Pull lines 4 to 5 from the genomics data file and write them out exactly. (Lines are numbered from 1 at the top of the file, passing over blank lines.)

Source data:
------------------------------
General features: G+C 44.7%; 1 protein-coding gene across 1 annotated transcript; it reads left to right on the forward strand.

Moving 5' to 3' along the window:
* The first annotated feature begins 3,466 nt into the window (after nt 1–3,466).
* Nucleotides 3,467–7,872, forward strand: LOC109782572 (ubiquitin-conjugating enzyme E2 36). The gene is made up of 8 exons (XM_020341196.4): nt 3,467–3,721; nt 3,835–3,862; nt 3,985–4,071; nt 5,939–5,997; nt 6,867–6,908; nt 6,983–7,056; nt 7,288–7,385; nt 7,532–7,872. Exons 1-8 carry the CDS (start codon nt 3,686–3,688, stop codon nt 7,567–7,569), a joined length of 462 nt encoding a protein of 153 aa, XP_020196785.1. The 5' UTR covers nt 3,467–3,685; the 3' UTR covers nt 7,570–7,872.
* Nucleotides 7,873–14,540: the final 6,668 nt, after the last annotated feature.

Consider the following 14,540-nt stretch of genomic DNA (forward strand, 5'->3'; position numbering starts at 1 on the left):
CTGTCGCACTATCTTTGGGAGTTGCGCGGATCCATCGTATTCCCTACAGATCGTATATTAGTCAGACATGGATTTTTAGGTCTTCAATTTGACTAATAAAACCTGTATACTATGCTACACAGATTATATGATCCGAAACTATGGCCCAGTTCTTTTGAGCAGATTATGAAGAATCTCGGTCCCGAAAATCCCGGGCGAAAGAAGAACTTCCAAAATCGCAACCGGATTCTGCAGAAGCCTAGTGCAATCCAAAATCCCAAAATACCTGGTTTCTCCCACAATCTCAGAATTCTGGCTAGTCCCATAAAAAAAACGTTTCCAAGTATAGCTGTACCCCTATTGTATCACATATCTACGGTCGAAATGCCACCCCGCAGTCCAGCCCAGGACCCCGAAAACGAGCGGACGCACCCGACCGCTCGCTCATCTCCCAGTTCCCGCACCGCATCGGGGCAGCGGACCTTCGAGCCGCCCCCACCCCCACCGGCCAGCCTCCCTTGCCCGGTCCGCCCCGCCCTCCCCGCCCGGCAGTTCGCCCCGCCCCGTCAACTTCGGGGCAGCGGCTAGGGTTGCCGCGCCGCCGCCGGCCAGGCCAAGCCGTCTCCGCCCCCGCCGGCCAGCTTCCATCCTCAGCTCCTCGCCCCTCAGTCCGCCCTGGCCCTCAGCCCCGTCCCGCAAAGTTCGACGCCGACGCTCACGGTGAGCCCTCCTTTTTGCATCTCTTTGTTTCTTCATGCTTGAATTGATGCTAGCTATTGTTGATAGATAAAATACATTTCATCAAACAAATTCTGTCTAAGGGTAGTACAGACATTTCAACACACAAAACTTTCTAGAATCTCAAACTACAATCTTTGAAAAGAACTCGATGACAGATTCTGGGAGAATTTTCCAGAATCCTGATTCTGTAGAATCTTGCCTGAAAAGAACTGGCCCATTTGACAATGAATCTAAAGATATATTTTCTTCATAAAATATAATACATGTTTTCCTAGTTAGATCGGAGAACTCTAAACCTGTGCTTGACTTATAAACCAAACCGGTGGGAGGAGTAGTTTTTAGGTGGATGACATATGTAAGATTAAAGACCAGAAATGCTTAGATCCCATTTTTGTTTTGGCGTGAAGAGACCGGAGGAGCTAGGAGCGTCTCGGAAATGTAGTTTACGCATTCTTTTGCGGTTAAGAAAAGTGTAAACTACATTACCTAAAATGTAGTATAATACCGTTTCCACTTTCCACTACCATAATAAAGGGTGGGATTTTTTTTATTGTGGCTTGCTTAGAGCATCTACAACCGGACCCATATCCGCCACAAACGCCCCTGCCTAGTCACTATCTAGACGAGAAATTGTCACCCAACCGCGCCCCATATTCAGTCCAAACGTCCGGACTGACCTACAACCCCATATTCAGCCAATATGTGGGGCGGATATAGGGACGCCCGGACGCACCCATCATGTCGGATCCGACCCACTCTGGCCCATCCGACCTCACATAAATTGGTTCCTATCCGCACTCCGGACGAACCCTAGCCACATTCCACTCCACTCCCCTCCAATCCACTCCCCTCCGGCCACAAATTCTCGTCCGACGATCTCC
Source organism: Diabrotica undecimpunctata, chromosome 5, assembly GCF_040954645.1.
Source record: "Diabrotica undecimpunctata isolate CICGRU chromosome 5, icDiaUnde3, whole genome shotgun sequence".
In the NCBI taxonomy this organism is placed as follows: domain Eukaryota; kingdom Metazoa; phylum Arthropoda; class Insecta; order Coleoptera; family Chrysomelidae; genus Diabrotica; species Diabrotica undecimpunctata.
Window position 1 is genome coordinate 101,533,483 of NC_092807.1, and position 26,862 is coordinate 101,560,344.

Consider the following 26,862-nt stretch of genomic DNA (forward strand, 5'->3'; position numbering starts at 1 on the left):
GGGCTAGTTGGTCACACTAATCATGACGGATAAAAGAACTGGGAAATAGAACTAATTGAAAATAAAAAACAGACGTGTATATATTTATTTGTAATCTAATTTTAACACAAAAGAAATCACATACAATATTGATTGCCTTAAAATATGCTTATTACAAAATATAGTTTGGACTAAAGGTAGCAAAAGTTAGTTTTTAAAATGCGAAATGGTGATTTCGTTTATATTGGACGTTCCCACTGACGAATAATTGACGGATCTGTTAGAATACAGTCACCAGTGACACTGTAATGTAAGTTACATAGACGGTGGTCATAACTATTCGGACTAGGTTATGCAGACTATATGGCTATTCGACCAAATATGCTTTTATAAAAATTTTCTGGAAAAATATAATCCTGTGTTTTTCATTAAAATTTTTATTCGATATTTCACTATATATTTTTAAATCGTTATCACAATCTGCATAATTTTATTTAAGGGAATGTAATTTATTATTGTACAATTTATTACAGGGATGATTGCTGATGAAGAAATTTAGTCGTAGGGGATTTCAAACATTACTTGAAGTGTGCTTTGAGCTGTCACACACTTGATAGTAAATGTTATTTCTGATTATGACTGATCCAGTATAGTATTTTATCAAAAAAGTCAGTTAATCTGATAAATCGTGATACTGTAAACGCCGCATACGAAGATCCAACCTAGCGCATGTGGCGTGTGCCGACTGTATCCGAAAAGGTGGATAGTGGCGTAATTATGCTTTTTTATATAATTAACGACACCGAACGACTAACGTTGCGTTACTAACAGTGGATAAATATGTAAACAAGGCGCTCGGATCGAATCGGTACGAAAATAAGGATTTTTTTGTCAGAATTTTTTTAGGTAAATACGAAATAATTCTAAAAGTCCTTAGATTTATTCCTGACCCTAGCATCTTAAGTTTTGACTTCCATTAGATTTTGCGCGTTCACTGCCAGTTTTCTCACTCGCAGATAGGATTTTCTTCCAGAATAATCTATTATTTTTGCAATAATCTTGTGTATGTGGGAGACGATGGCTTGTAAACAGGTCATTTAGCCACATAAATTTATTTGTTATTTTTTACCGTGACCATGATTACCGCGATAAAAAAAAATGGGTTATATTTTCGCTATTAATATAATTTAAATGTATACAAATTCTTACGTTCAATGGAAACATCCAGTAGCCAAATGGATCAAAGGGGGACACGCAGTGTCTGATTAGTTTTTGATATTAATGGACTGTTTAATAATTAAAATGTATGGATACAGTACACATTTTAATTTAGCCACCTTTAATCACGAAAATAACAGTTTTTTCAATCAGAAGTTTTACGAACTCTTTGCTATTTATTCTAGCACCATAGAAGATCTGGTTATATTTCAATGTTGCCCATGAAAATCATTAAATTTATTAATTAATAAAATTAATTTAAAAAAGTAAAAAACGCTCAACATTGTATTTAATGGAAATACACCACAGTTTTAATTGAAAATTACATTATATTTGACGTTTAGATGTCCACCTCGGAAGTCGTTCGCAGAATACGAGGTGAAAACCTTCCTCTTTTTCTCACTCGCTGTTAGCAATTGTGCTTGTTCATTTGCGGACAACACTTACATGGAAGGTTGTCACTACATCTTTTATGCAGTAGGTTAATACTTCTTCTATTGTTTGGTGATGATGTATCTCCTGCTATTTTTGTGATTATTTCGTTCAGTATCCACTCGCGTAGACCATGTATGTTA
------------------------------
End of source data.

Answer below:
* Nucleotides 3,467–7,872, forward strand: LOC109782572 (ubiquitin-conjugating enzyme E2 36). The gene is made up of 8 exons (XM_020341196.4): nt 3,467–3,721; nt 3,835–3,862; nt 3,985–4,071; nt 5,939–5,997; nt 6,867–6,908; nt 6,983–7,056; nt 7,288–7,385; nt 7,532–7,872. Exons 1-8 carry the CDS (start codon nt 3,686–3,688, stop codon nt 7,567–7,569), a joined length of 462 nt encoding a protein of 153 aa, XP_020196785.1. The 5' UTR covers nt 3,467–3,685; the 3' UTR covers nt 7,570–7,872.
* Nucleotides 7,873–14,540: the final 6,668 nt, after the last annotated feature.